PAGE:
After BAPCPA, courts continue to use the so-called Beard test to determine whether the debtor has filed a "return" under federal law. United States v. Martin (In re Martin), 542 B.R. 479, 489-90 (9th Cir. BAP 2015) ("for purposes of determining the dischargeability of federal income tax debt, the `return' definition added by Congress in 2005 effectively codified the Beard test...."); see also Smith v. U.S. Internal Revenue Serv. (In re Smith), 828 F.3d 1094, 1096 (9th Cir. 2016) (stating that the Ninth Circuit "adopted the Tax Court's widely-accepted definition of `return'" and still follows that definition post-BAPCPA).

We have declined to decide whether the Beard test is applicable to state tax returns: "We express no opinion on what `return' means under applicable nonbankruptcy law when state tax returns are in play, as that issue is not properly before us." In re Martin, 542 B.R. at 490 n.7. As to California state tax returns, this question is likely immaterial, because the California definition of a "return" is substantially similar to the Beard test. The Board of Equalization has held:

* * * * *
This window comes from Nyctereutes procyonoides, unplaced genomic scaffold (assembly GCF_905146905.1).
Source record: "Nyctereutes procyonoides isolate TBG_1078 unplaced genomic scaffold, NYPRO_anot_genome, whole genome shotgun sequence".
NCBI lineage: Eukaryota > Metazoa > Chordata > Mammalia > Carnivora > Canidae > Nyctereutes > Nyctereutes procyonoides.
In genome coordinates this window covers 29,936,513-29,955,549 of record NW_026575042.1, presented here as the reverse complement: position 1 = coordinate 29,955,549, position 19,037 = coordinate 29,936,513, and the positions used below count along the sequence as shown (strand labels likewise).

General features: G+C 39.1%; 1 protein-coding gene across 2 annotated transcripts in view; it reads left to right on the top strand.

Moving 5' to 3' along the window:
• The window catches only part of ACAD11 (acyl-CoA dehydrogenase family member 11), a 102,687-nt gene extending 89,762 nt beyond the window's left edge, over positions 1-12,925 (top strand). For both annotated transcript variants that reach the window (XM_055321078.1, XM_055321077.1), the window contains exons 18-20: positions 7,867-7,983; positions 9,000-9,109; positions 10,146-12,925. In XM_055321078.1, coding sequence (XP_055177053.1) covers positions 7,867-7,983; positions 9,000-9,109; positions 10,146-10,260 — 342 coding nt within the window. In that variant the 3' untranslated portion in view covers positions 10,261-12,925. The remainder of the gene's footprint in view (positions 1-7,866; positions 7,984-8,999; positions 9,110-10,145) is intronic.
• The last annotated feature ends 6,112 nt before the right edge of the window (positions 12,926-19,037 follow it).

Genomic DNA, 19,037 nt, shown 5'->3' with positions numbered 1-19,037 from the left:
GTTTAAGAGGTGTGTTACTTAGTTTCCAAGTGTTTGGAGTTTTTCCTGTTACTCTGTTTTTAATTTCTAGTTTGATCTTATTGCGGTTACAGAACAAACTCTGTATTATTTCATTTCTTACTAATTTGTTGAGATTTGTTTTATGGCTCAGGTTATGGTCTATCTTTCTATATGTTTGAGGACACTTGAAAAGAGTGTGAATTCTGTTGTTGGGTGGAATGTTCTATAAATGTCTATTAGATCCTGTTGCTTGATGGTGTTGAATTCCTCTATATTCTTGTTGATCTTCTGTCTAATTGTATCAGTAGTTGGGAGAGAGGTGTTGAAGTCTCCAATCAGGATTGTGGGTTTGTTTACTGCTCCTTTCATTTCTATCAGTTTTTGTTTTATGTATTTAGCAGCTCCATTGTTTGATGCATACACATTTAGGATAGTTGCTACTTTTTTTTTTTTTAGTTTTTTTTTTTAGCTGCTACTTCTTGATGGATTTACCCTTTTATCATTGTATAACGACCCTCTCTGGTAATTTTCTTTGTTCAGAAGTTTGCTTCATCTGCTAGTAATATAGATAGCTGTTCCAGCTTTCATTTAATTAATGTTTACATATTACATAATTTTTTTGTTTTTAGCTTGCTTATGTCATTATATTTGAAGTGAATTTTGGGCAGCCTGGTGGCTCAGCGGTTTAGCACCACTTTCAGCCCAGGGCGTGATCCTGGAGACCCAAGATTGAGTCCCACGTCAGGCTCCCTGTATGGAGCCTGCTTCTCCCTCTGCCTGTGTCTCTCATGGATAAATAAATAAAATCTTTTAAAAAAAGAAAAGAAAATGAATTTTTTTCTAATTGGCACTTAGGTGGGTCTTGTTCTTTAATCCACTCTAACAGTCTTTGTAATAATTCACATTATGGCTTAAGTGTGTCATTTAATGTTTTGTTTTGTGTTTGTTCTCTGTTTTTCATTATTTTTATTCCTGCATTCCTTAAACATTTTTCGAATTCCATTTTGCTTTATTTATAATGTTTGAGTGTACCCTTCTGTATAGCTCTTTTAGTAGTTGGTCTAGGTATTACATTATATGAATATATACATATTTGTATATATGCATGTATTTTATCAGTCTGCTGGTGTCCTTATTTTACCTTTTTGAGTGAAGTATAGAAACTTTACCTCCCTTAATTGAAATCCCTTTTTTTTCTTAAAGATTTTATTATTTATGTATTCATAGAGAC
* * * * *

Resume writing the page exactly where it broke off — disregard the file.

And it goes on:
To qualify as a return, a form 540 must contain sufficient data from which the taxing agency can compute and assess the tax liability of a particular taxpayer.... [A] valid return must state specifically the amounts of gross income and the deductions and credits claimed.... The disclosure of such data must be provided in a uniform, complete, and orderly fashion.... Yet, a return need not be perfectly accurate or complete so long as it purports to be a return, is sworn to as such, and demonstrates an honest and genuine endeavor to satisfy the requirements of the tax law.... In any case, a return must be signed by a taxpayer under penalties of perjury.